INTELLECTUAL Property Rights (IPRs) play a crucial role in fostering innovation and protecting creative works in today’s knowledge-based economy.
These rights enable individuals and organisations to be rewarded for their intellectual contributions, while providing a legal framework for safeguarding ideas, inventions and artistic expressions.
National Arts Council of Zimbabwe (NACZ) director Nicholas Moyo, however, said Zimbabwe still lagged in both knowledge and implementing instruments for effective exploitation of IP due to big knowledge gaps within the creative culture system (CCS) and government policy agents.
Moyo made the remarks last week at the Intellectual Property Rights in the Cultural and Creative Industries (CCI) workshop held in Harare’s Mufakose high-density suburb, courtesy of Culture Warriors Edutainment Trust.
The workshop, held under the theme Promoting the use of Intellectual Property Rights in Zimbabwe for Cultural and Creative Industries, was meant to address knowledge gaps in the sector.
The workshop also raised awareness on key issues related to IP, including the role of the IP system in creativity, registration processes and costs involved.
“Intellectual property rights are crucial for the development of the cultural and creative sector in Zimbabwe, as outlined in government policies such as the National Development Strategy 1, National Arts, Culture and Heritage Policy, National Cultural and Creative Industries Strategy and the Zimbabwe Music Strategy,” Moyo noted.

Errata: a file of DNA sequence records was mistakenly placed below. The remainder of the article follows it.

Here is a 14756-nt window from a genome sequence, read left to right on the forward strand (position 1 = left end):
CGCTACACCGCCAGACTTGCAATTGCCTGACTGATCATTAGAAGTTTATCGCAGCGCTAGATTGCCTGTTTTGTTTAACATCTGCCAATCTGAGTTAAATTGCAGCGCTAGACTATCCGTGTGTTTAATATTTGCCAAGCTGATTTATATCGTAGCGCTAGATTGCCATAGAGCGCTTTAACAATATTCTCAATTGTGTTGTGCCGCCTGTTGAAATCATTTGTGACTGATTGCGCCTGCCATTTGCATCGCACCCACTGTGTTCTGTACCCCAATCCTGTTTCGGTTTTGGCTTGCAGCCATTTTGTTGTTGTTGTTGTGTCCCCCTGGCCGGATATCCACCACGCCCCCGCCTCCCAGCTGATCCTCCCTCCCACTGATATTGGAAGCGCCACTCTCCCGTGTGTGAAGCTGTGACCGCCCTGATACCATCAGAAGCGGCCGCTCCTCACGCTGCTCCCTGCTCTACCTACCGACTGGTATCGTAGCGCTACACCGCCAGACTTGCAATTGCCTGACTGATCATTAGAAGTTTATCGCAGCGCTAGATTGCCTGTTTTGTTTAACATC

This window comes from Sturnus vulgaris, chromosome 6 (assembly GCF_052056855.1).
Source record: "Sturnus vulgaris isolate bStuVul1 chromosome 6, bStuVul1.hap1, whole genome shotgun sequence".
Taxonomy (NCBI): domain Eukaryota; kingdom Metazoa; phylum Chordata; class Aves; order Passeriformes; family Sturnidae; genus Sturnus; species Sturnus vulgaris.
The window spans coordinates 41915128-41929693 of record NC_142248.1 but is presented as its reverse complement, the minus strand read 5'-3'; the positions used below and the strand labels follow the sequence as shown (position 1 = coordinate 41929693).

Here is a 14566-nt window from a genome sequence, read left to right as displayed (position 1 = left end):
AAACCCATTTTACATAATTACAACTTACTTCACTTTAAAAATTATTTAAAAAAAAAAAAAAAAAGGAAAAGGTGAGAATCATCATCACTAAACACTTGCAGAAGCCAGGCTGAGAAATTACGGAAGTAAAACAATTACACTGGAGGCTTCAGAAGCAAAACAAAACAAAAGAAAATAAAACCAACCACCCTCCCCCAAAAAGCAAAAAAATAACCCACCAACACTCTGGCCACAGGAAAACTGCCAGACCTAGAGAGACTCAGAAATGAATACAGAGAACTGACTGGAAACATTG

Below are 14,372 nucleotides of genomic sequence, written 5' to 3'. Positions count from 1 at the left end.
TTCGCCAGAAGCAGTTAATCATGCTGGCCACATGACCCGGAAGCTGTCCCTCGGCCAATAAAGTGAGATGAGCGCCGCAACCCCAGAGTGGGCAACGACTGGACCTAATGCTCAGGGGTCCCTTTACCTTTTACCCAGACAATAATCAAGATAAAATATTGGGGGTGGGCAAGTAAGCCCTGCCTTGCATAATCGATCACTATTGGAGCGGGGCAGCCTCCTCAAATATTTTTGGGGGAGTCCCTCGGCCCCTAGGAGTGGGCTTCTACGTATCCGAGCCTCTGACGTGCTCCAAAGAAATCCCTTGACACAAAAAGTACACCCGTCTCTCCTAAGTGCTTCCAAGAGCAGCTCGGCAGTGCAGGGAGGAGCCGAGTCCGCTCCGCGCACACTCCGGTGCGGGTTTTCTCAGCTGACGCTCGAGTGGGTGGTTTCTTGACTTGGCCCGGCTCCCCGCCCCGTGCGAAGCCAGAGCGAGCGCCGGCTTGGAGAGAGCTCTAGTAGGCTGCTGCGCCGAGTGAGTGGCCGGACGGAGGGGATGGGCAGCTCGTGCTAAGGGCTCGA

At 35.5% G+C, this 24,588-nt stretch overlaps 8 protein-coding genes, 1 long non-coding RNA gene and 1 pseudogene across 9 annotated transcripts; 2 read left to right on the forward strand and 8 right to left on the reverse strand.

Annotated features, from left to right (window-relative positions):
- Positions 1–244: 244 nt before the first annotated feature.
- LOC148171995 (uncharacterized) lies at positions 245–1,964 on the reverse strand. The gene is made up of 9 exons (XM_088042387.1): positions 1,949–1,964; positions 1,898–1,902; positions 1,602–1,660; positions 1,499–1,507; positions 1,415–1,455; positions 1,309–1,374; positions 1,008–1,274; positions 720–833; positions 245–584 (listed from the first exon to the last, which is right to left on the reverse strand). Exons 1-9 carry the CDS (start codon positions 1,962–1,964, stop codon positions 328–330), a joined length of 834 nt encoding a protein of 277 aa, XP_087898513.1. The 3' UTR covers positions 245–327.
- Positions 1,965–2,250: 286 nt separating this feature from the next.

“The creative sector is based on individual creativity, skill and talent, with potential for wealth and job creation through the generation and exploitation of intellectual property. Zimbabwe needs to develop and fully utilise its intellectual property systems.”
He said NACZ supported the digitisation of the CCS, embracing information technology platforms for export opportunities and knowledge expansion.
Culture Warriors Edutainment Trust director Peter Mhimhu said through the workshop they aimed to strengthen and cultivate the cultural and creative industries by improving the quantitative and qualitative use of the IP systems by local artists in light of changes in the digital era.
“Artists, promoters and stakeholders must promote the role of intellectual property in the development of creative economic sectors for sustained socio-economic development,” he said.
“This must include educating and training other sectors of the economy on how to protect, manage, exploit, and enforce intellectual property rights within the cultural and creative industries.”
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